Ensuring timestamp storage in UTC with SQLAlchemy

Naively one might think that using defining a column with DateTime(timezone=True) when defining a SQL table with SQLAlchemy would result in a timezone-aware datetime object when loading into Python from the database. This doesn't always work however, in particular when using SQLite. Note the following behavior:

from datetime import datetime, timezone
import sqlalchemy as sa

engine = sa.create_engine("sqlite:///")
metadata = sa.MetaData()
bad_datetimes = sa.Table(
    "bad_datetimes", metadata,
    sa.Column("datetime", sa.DateTime(timezone=True))
)
metadata.create_all(bind=engine)

# Try inserting both a naive datetime and a timezone-aware datetime
engine.execute(bad_datetimes.insert().values([
    {"datetime": datetime.now()},
    {"datetime": datetime.now(timezone.utc)}
]))

print(engine.execute(bad_datetimes.select()).fetchall())

# Results in:
# [(datetime.datetime(2019, 3, 29, 13, 56, 1, 224546),), (datetime.datetime(2019, 3, 29, 19, 56, 1, 224554),)]

So despite telling DateTime that we want timezones, that information has been lost!

To resolve this behavior, we can use sa.types.TypeDecorator to always get timezone-aware datetimes:

class TimeStamp(sa.types.TypeDecorator):
    impl = sa.types.DateTime
    LOCAL_TIMEZONE = datetime.utcnow().astimezone().tzinfo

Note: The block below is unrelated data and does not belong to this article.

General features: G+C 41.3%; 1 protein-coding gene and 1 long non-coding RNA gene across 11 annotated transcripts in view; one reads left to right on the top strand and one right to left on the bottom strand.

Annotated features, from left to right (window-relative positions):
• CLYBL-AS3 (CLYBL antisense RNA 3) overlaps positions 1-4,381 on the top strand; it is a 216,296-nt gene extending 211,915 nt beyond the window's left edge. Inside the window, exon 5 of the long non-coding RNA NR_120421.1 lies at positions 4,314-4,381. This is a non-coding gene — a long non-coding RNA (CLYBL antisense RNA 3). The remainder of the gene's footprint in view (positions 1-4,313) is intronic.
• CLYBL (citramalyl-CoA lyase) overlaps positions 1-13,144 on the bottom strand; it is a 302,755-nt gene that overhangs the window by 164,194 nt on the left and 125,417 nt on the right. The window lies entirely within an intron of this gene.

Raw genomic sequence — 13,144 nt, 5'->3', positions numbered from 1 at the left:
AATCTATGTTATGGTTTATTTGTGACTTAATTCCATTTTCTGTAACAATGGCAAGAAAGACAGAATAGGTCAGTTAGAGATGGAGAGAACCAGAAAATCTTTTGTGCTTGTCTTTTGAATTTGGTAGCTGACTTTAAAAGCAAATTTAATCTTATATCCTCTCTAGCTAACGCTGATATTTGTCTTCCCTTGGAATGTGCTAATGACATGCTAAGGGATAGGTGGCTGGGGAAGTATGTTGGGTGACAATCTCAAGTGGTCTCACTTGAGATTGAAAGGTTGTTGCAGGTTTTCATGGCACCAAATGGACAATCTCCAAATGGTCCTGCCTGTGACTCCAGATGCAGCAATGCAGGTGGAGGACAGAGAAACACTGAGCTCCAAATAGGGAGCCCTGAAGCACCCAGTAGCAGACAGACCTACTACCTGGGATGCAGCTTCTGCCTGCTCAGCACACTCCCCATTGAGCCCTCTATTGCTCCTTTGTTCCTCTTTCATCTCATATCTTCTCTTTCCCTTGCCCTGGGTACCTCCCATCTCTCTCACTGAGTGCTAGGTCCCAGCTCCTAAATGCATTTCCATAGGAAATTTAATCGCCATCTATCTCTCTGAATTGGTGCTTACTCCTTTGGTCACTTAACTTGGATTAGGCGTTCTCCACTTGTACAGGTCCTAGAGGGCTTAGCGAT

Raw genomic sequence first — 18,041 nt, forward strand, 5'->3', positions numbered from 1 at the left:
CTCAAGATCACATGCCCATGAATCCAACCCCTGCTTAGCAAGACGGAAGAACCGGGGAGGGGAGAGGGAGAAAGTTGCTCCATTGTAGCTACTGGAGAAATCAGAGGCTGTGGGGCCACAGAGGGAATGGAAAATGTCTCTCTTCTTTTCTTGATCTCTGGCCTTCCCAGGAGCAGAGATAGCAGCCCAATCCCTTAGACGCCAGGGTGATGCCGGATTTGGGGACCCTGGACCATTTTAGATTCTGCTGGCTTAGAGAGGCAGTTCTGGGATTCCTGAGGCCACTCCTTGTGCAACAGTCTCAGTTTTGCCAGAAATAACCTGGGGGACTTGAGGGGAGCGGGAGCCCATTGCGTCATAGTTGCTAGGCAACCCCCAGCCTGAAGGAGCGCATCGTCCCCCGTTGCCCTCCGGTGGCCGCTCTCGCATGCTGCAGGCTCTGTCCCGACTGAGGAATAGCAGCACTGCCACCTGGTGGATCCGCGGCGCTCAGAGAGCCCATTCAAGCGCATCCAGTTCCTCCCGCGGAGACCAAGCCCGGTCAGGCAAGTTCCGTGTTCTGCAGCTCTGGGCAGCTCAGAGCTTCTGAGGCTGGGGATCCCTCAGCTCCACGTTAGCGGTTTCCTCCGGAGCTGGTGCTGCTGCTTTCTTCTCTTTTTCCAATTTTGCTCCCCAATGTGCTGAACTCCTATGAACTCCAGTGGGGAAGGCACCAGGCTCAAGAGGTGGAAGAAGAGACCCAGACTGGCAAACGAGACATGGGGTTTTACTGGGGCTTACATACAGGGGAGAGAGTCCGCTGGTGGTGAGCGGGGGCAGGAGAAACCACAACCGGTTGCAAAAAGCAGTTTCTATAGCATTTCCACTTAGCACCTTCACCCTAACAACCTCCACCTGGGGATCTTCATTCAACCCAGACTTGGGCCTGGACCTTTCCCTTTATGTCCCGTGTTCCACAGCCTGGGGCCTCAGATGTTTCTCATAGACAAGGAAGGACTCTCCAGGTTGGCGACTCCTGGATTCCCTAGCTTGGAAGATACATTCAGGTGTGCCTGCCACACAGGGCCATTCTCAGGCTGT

def process_bind_param(self, value: datetime, dialect):
        if value.tzinfo is None:
            value = value.astimezone(self.LOCAL_TIMEZONE)

        return value.astimezone(timezone.utc)

    def process_result_value(self, value, dialect):
        if value.tzinfo is None:
            return value.replace(tzinfo=timezone.utc)

        return value.astimezone(timezone.utc)

good_datetimes = sa.Table(
    "good_datetimes", metadata,
    sa.Column("datetime", TimeStamp())
)
metadata.create_all(bind=engine)

engine.execute(good_datetimes.insert().values([
    {"datetime": datetime.now()},
    {"datetime": datetime.now(timezone.utc)}
]))
print(engine.execute(good_datetimes.select()).fetchall())

# Results in:
# [(datetime.datetime(2019, 3, 29, 20, 1, 10, 718427, tzinfo=datetime.timezone.utc),),
#  (datetime.datetime(2019, 3, 29, 20, 1, 10, 718431, tzinfo=datetime.timezone.utc),)]

Note that in this example we're assuming that naive datetimes are always in the local timezone. This may not always be the right assumption, in which case we would probably want to just enforce the usage of timezone-aware datetimes in the first place.